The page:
I have spent most of my short life thinking about beauty.
Trying to define it.
Or at least understand it.
As a little girl, I was obsessed with Barbie. I loved her long hair and legs and pink everything. And I used to spend hours watching my mother get dressed up for a night out. To me, the way she was able to make her hair longer, shinier, her lips more vibrant and her skin sparkle, was pure magic.She would walk with confidence and grace and in my mind lights flickered when she smiled, I genuinely thought she was a princess.
I spent my younger teenage years half shaving my legs so they were patchy and smudging my nail polish because I wasn’t bothered to wait for it to dry. I found myself comparing myself to every other girl my age. With their long hair and clear skin and slim, bronzed bodies. Next to them, I felt like a white, spotty, pudge. It was never about how I looked, at least not at the start. When they laughed, boys would turn their heads and I always ended up doing something embarrassing like snorting. I didn’t seem to have the “aura” that every other girl had. It didn’t help of course, that I hadn’t yet discovered the magic of facial hair removal cream so I still I had a slight moustache. Looking back at that time makes me very sad, as with most people. Because I can’t recall a single memory where I felt comfortable, never mind beautiful.
Over the years, I explored fashion and became passionate about wearing interesting clothes that excited me, instead of what everyone else was wearing and showed off my stomach in a way that I didn’t like. I figured out how to do my make up in a way that suited my face. I became more confident, learned how to flirt and joke with boys. But one thing about myself that never changed, was my incessant need for everything to be aesthetically pleasing. I would not drink out of a water bottle that I didn’t think looked pretty, wouldn’t leave the house if I had a spot, wouldn’t eat in restaurants that I couldn’t take nice pictures in. I blamed this on my creative side, telling people that it was my obsession with beauty that made me a writer. Creating beautiful poems and seeing everything through rose tinted glasses was important so I wouldn’t lose my passion for describing the world.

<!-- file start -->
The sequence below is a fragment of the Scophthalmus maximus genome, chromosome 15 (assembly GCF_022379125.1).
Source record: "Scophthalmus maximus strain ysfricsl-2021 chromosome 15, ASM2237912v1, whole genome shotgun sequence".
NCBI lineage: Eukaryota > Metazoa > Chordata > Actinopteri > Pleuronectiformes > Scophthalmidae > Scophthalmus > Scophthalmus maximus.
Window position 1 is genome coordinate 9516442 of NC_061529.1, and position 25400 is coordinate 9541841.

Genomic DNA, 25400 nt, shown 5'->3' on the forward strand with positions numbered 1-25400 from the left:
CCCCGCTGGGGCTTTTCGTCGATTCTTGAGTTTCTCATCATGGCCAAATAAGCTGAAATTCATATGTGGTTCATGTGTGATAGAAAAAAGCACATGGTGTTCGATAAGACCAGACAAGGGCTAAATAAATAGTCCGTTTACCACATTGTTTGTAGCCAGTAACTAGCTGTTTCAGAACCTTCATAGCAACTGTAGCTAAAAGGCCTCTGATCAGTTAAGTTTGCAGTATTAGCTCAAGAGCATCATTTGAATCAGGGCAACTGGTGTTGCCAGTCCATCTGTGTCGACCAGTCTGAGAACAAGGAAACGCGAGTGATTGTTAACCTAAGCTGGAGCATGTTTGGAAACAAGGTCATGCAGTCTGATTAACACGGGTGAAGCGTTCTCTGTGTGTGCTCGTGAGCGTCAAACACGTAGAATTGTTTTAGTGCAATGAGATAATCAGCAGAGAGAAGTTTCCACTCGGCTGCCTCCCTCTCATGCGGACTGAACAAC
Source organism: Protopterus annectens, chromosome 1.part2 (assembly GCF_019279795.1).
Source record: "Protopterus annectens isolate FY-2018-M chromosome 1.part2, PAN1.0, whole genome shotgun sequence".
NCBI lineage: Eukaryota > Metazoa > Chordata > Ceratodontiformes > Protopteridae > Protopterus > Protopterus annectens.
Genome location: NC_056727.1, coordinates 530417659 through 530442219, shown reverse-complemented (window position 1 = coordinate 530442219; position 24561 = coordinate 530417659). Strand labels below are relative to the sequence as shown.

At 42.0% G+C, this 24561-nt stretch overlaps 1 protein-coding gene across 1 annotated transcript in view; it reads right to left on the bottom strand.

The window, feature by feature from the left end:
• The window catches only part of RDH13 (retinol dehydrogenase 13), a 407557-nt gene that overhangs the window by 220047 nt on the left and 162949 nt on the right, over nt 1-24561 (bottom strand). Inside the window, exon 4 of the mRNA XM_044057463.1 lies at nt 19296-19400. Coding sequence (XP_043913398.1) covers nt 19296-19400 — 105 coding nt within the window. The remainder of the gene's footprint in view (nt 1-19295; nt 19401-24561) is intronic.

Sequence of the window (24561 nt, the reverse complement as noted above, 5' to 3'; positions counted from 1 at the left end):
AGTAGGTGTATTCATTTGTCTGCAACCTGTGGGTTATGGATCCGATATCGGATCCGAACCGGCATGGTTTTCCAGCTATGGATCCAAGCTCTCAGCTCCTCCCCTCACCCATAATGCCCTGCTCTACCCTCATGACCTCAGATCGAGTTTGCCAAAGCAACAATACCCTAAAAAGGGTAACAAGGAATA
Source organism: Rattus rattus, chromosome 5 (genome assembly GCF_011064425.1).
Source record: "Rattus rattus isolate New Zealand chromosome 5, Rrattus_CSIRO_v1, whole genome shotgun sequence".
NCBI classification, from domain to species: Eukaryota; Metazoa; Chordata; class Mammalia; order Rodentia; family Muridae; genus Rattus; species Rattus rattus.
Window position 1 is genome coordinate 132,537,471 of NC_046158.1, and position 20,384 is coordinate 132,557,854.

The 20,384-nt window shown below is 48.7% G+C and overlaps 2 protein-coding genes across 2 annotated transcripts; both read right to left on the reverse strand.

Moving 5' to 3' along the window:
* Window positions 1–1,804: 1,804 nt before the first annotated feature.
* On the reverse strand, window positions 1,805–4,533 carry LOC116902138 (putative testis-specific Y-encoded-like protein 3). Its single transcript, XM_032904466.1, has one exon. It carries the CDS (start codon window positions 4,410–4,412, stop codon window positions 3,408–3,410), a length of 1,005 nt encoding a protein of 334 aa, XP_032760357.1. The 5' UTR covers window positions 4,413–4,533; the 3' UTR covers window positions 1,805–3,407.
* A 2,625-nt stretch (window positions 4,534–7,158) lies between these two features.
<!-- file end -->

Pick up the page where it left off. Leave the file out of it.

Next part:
I truly believed that everything had to perfect to be worth writing about, to be worth loving. Which is why I still couldn’t manage to love myself.
Of course, that’s a childish, black and white way of seeing things. But it’s a view that many people have, I was not alone in my opinion of beauty. But life has a funny way of shaking up everything you believed to be true. I lost friends because they told me I was “too perfect” and I wouldn’t show my flaws. I saw my mother cry in her pyjamas, snot all over her face and suddenly she stopped being a princess and became a human. The world went on fire and baby animals died.
I became disillusioned and wondered what was the point of beauty anyway? Why should we care about how anything looks when it will just crumble anyway? And through this exploration, I came to the conclusion that once we lose motivation to appreciate, we lose the ability to love. One of the most exciting parts of my life was when I started to redefine beauty. I began to explore what I thought was “ugly” and challenge it, try to make it beautiful. I would wear ridiculously big hoodies and do my make up using green and bright pink eyeshadow. I would write poems about period blood. Take Instagram pictures of myself crying at sad movies.
And so this is where I am at now, I think that feeling like you are surrounded by beauty is a deeply human desire. And something we should all work to achieve. But each person sees beauty in a different way and that is what makes the world so interesting. During quarantine I am seeing people become more creative than ever. They are creating art for the sake of creating. So I still think about beauty a lot. I like to look at people I consider beautiful and wonder what it is about them that I see as lovely. Usually, it is their strength (although I’m still a sucker for brown eyes, sue me). I love to appreciate art and things like dirt or concrete and try to figure out the difference between the two.
It is through this openness that every single thing has the potential to be beautiful because beauty and art is as fluid as water, that I have learned to consider myself as beautiful. Not just because I can create poetry or because I can paint my lips crimson, it is because I am a human who has the ability to love and be loved. And that, my friend, is the greatest beauty of them all.